Written by Jen Finn
There continues to be no evidence that harmful levels of chemicals from the BP Deepwater Horizon oil spill are in seafood, but initial study results show that former spill cleanup workers are carrying biomarkers of many chemicals contained in the oil in their bodies, and women and children along Louisiana's coast are reporting health effects believed linked to oil.
Those were some of the public health findings discussed Tuesday during the second day of the three-day Gulf of Mexico Oil Spill & Ecosystem Science Conference, which is aimed at understanding the effects of pollution resulting from the spill and its effect on natural systems in the Gulf and along the shoreline, as well as on the people who live and work there.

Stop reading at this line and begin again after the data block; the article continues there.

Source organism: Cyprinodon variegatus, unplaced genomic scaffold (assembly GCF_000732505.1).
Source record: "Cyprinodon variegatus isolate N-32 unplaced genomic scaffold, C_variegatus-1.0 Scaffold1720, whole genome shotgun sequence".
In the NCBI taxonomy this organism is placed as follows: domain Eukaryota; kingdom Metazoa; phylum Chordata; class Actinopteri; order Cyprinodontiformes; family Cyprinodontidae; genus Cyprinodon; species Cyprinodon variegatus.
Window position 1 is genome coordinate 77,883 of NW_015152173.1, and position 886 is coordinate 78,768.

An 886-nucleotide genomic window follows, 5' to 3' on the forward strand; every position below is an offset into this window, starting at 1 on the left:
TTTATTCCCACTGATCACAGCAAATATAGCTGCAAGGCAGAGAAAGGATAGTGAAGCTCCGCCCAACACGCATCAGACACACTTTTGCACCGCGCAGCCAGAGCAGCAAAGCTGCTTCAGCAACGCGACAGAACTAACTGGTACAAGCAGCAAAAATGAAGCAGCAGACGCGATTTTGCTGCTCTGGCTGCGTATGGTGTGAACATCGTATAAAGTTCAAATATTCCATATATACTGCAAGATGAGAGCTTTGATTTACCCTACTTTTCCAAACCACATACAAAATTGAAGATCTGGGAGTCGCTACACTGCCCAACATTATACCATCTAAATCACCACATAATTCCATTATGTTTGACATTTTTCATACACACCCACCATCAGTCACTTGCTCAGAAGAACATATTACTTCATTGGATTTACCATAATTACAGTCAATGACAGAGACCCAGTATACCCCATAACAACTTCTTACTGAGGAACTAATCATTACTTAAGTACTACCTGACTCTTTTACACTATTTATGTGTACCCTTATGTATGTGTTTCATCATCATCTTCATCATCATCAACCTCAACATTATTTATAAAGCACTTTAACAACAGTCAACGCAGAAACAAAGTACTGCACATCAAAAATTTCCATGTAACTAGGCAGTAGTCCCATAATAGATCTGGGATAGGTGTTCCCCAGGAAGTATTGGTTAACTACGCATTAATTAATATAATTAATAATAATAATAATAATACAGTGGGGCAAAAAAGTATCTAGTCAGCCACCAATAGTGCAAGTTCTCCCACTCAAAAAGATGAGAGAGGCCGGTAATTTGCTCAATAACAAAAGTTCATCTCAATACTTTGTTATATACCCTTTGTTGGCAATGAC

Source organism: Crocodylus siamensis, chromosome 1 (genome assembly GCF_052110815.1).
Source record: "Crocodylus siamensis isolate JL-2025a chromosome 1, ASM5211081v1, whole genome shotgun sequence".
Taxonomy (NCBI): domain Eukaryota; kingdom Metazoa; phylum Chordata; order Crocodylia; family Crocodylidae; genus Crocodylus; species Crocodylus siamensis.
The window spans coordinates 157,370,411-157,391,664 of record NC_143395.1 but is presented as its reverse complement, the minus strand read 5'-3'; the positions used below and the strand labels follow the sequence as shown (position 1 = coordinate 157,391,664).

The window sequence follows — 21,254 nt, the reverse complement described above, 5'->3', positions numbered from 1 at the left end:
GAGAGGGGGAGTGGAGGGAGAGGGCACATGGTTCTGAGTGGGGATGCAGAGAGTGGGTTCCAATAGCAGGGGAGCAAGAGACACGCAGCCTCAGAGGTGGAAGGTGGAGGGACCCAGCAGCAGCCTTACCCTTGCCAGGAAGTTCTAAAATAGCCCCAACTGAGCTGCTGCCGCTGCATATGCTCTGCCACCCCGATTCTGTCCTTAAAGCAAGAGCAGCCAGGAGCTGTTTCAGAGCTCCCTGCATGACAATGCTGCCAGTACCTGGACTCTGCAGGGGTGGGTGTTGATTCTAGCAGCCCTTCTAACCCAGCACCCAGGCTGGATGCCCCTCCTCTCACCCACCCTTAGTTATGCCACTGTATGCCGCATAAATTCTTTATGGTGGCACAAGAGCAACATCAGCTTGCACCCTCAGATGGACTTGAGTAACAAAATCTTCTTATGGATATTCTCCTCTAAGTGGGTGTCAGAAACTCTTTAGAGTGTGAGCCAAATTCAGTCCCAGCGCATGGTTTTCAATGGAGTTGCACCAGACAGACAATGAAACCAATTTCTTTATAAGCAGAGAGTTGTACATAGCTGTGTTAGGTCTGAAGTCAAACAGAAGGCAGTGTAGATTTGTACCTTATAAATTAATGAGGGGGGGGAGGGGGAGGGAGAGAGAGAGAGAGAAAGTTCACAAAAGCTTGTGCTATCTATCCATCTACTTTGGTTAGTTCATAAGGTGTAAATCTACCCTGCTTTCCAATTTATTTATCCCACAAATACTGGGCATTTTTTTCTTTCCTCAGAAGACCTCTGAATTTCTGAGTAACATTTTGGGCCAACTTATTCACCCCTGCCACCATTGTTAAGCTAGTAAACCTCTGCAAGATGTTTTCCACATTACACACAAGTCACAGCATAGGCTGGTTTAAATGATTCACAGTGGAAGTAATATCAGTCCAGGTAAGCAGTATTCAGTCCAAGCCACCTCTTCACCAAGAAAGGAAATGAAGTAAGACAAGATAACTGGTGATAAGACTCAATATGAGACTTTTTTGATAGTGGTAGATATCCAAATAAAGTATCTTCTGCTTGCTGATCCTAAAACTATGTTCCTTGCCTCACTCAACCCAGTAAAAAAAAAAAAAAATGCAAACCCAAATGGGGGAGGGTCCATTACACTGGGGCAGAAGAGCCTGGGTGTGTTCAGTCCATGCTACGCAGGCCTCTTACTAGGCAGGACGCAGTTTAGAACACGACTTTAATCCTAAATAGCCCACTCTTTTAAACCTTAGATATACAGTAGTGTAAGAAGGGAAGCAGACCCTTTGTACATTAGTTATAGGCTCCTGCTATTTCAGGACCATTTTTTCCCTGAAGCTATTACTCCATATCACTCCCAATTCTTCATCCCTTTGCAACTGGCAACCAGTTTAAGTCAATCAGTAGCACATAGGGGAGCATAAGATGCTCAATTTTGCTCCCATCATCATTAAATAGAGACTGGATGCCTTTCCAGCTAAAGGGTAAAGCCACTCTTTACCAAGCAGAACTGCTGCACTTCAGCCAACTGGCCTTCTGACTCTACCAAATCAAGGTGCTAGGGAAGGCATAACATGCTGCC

Several studies described Tuesday also indicate a significant percentage of coastal residents are reporting continued mental health problems related to the spill, ranging from anxiety and depression to post-traumatic stress syndrome.
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NMFS recently released a draft action plan for fish discard and release mortality science, creating a list of actions that they hope can better inform fisheries.
We know that fishermen have to deal with bycatch by discarding or releasing unwanted catch overboard, but there is a data gap regarding how those fish survive.Read more...
A new study has identified a set of features common to all ocean ecosystems that provide a visual diagnosis of the health of the underwater environment coastal communities rely on.
Together, the features detail cumulative effects of threats -- such as overfishing, pollution, and invasive species, allowing responders to act faster to increase ocean resiliency and sustainability.Read more...